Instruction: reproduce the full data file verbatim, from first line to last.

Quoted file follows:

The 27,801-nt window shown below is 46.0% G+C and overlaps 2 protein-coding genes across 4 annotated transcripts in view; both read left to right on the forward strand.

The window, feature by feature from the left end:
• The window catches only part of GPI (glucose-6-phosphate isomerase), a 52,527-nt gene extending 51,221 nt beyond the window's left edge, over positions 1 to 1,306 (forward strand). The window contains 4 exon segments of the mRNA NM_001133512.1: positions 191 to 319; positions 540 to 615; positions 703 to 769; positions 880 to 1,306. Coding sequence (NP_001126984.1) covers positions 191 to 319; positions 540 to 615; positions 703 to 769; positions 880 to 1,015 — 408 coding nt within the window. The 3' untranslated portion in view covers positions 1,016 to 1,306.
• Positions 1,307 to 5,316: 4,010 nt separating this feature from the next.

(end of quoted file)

The 27,801-nt window shown below is 46.0% G+C and overlaps 2 protein-coding genes across 4 annotated transcripts in view; both read left to right on the forward strand.

The window, feature by feature from the left end:
• The window catches only part of GPI (glucose-6-phosphate isomerase), a 52,527-nt gene extending 51,221 nt beyond the window's left edge, over positions 1 to 1,306 (forward strand). The window contains 4 exon segments of the mRNA NM_001133512.1: positions 191 to 319; positions 540 to 615; positions 703 to 769; positions 880 to 1,306. Coding sequence (NP_001126984.1) covers positions 191 to 319; positions 540 to 615; positions 703 to 769; positions 880 to 1,015 — 408 coding nt within the window. The 3' untranslated portion in view covers positions 1,016 to 1,306.
• Positions 1,307 to 5,316: 4,010 nt separating this feature from the next.